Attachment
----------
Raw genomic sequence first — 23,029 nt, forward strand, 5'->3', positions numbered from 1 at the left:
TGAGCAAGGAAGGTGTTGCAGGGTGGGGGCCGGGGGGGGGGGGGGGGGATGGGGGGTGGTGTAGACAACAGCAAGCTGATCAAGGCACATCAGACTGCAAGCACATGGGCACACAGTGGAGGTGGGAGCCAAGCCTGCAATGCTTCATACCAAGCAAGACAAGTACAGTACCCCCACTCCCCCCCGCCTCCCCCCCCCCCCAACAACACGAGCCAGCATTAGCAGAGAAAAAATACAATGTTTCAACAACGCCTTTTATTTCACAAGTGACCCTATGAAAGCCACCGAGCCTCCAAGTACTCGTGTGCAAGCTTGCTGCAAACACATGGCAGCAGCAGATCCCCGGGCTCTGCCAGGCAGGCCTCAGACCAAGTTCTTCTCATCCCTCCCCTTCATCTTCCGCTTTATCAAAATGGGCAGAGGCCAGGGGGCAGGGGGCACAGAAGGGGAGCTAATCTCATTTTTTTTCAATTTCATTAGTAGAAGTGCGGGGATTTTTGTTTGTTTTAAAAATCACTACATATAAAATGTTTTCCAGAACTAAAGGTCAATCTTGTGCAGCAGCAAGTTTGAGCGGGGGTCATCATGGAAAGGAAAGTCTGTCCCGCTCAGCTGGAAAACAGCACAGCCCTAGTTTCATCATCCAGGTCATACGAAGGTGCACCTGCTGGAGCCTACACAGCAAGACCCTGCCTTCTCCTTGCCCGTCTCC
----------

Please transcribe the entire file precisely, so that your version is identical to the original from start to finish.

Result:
Raw genomic sequence first — 23,029 nt, forward strand, 5'->3', positions numbered from 1 at the left:
TGAGCAAGGAAGGTGTTGCAGGGTGGGGGCCGGGGGGGGGGGGGGGGGATGGGGGGTGGTGTAGACAACAGCAAGCTGATCAAGGCACATCAGACTGCAAGCACATGGGCACACAGTGGAGGTGGGAGCCAAGCCTGCAATGCTTCATACCAAGCAAGACAAGTACAGTACCCCCACTCCCCCCCGCCTCCCCCCCCCCCCAACAACACGAGCCAGCATTAGCAGAGAAAAAATACAATGTTTCAACAACGCCTTTTATTTCACAAGTGACCCTATGAAAGCCACCGAGCCTCCAAGTACTCGTGTGCAAGCTTGCTGCAAACACATGGCAGCAGCAGATCCCCGGGCTCTGCCAGGCAGGCCTCAGACCAAGTTCTTCTCATCCCTCCCCTTCATCTTCCGCTTTATCAAAATGGGCAGAGGCCAGGGGGCAGGGGGCACAGAAGGGGAGCTAATCTCATTTTTTTTCAATTTCATTAGTAGAAGTGCGGGGATTTTTGTTTGTTTTAAAAATCACTACATATAAAATGTTTTCCAGAACTAAAGGTCAATCTTGTGCAGCAGCAAGTTTGAGCGGGGGTCATCATGGAAAGGAAAGTCTGTCCCGCTCAGCTGGAAAACAGCACAGCCCTAGTTTCATCATCCAGGTCATACGAAGGTGCACCTGCTGGAGCCTACACAGCAAGACCCTGCCTTCTCCTTGCCCGTCTCC